Ending an employment relationship | EEF

After the love has gone: How to end an employment relationship

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Breaking up is hard to do - especially when it comes to terminating an employment contract. As Valentine’s Day roses start to spoil and the champagne goes flat, it may be time to consider a permanent separation from certain recruits. Lucy Atherton explains some of the common ways of breaking-up, as well some of the associated legal issues that require careful thought.

Conscious uncoupling

Those looking for an amicable and drama-free separation should look no further than the example set by Gwyneth Paltrow and Chris Martin last year. This celebrity break-up proves that uncoupling doesn’t have to be painful. If both parties agree that the employment relationship should come to an end, then a contract can be terminated by mutual agreement. But as many other celebrity divorce cases demonstrate, your employee may look for a financial reward in exchange for their agreement.

‘Til X do us part?

Commitments made in the workplace should be treated with respect. When an employee commits in the form of a fixed-term contract then an employer should be careful when deciding to end the relationship before the pre-agreed date. If the contract spells out a procedure for early termination then it should be honoured precisely as written. If there are no such clauses allowing for early termination (and in the absence of gross misconduct by the employee) then any early separation would amount to wrongful dismissal. Additionally, if the contract spans more than two years, then employees are protected by ‘long-term relationship’ employment legislation – if so they may have a claim for unfair dismissal too if they are dismissed before the end of the fixed term.

Don’t crush young spirits

Apprentices can be a great addition to any workplace, bringing value in multiple ways. However, terminating an apprenticeship before completion of the training can be complex. There are two forms of apprenticeship and whilst the apprentice is an employee under each arrangement the implications for employers when it comes to terminating them early differ. Ending a ‘traditional’ contract of apprenticeship early is permitted only under certain limited circumstances. Normally, it is only acceptable in cases of gross misconduct, in the event of serious incapacitation, or where business circumstances fundamentally change. If you breach a contract of apprenticeship and dismiss an apprentice early, then be prepared for a large damages bill.

Ending a ‘traditional’ contract of apprenticeship early is permitted only under certain limited circumstances.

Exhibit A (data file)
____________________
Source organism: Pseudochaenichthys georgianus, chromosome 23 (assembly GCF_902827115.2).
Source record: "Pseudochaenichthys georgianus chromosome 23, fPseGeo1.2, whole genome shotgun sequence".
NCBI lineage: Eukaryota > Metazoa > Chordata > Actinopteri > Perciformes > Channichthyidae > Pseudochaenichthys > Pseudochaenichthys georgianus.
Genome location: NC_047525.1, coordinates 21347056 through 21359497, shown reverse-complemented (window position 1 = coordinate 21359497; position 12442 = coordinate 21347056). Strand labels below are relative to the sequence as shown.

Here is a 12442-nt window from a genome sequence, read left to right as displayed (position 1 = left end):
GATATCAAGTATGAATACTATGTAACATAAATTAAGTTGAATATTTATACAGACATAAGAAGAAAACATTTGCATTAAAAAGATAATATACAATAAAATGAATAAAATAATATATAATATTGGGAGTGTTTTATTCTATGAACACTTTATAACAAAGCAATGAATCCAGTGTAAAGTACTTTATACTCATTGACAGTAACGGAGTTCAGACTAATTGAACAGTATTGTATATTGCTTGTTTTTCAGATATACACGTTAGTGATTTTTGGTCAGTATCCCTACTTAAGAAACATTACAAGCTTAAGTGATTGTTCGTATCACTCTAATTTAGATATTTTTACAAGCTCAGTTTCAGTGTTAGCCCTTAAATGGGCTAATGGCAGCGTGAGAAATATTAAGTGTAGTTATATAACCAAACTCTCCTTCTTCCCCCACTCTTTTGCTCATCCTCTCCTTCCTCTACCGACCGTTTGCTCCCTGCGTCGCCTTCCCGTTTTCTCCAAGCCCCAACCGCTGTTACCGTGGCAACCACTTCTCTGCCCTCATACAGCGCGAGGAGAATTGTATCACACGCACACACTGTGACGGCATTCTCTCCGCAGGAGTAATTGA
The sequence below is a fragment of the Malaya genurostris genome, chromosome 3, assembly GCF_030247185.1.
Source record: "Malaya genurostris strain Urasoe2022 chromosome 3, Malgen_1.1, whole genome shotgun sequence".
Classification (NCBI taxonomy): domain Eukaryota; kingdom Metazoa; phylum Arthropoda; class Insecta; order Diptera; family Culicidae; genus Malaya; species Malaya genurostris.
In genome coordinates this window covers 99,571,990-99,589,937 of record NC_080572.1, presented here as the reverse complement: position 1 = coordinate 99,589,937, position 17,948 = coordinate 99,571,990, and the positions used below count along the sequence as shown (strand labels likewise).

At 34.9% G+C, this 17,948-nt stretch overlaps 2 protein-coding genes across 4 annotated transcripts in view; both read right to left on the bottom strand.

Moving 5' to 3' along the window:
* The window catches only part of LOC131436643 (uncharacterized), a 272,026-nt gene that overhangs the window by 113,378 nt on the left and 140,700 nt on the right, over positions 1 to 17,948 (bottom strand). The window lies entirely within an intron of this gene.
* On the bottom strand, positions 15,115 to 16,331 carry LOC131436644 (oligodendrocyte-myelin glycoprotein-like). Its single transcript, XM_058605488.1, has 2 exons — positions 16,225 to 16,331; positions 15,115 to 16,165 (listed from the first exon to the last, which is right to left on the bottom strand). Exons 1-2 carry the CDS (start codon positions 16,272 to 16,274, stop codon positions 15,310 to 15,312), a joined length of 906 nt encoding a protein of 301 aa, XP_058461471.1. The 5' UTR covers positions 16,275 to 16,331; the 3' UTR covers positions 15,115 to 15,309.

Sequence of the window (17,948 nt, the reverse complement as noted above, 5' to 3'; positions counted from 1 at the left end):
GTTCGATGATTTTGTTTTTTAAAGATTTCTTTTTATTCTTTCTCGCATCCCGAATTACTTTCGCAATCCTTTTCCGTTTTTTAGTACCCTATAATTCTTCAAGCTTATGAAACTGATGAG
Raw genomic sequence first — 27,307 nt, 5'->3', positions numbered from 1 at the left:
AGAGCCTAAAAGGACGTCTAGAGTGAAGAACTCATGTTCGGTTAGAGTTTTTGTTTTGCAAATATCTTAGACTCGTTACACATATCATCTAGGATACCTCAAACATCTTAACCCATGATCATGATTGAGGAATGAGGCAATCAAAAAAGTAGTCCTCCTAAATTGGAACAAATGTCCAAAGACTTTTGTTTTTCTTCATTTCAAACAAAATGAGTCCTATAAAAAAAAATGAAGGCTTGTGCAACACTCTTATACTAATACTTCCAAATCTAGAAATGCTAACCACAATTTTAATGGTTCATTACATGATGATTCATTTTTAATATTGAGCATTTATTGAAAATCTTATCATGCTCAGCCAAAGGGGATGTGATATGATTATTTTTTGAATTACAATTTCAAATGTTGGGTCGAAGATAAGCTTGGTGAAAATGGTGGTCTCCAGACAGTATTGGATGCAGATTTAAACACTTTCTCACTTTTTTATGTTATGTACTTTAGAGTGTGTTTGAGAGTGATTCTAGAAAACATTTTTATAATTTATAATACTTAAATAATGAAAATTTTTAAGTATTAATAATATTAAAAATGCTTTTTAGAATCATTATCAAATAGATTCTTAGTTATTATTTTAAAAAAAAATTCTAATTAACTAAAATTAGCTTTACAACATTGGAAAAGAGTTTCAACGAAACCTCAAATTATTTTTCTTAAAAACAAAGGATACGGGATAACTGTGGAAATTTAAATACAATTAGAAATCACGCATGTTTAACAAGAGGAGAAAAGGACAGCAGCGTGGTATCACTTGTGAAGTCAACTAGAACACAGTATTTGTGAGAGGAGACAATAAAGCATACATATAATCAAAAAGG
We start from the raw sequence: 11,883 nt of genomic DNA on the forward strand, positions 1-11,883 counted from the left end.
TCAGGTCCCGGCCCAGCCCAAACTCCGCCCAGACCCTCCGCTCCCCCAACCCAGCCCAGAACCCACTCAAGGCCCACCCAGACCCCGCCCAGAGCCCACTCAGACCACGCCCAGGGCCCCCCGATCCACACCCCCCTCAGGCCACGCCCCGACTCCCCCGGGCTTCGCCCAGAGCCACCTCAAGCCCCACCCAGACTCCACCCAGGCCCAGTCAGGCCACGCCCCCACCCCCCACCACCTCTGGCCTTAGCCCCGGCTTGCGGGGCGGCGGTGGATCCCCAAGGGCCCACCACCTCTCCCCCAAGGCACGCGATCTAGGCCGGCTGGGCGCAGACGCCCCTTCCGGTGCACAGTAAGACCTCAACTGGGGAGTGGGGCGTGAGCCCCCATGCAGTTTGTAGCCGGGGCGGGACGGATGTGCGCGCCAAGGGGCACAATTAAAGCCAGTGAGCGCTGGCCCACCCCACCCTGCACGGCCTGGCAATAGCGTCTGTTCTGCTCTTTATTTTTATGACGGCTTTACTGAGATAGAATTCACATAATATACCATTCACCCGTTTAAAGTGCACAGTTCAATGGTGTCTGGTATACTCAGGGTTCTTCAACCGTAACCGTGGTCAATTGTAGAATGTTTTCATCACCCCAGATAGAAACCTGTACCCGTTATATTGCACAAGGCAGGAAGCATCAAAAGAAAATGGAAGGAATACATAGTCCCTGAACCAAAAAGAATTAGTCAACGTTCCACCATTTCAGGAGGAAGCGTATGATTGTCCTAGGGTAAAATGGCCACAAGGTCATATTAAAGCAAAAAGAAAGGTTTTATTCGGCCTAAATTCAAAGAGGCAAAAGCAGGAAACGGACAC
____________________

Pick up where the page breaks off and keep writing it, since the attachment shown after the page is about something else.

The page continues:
Apprentices engaged under the more modern apprenticeship agreements can be treated by their employer in the same way as ordinary employees and do not benefit from enhanced rights on early termination.

Don’t get caught up in the heat of the moment

When an employee resigns it’s usually good to accept the decision nobly. However, sometimes it’s necessary to make sure that employee actually means what they say. Real life isn’t like the movies. If an employee gives a particularly ‘Hollywood’ resignation speech, or you know that they are under significant emotional stress, or if you have any reason at all to doubt the sincerity of their resignation - it’s a good idea to give them some time to cool-off before checking their intentions are true.

We need to talk

It’s long been the case that employers cannot regard 65 as the "safe" age at which to retire employees and staff-members who are approaching retirement are entitled to set their own leaving date. An employee who feels forced into an early retirement may have grounds to bring a charge of unfair dismissal and age discrimination against their employer. It is important to promote open discussion about short, medium and long-term plans and workforce planning - not just with older employees, but with the workforce as a whole. For example, you might want to build such discussions into the appraisal system and conduct them at least annually.

It’s not me ... it’s you!

Dismissing an employee is one of the uglier ways of terminating an employment contract. It must be done properly - following a fair procedure and acting reasonably - if you want to limit legal repercussions. You also need to clearly explain the reasoning behind your decision to dismiss. Employees with two years or more service are entitled to ask for a written statement - giving reasons for their dismissal. And employees who are dismissed while pregnant, or on maternity or adoption leave are entitled to this without having to ask regardless of their length of service. To protect yourself, it is normally good to explain your decision clearly to all employees, making sure to avoid any reasoning that could be seen as discriminatory.

Get support through your break-up

EEF's employment experts run training courses and provide HR and employment business consulting services specifically geared to addressing terminations.


Legal Compliance Lead

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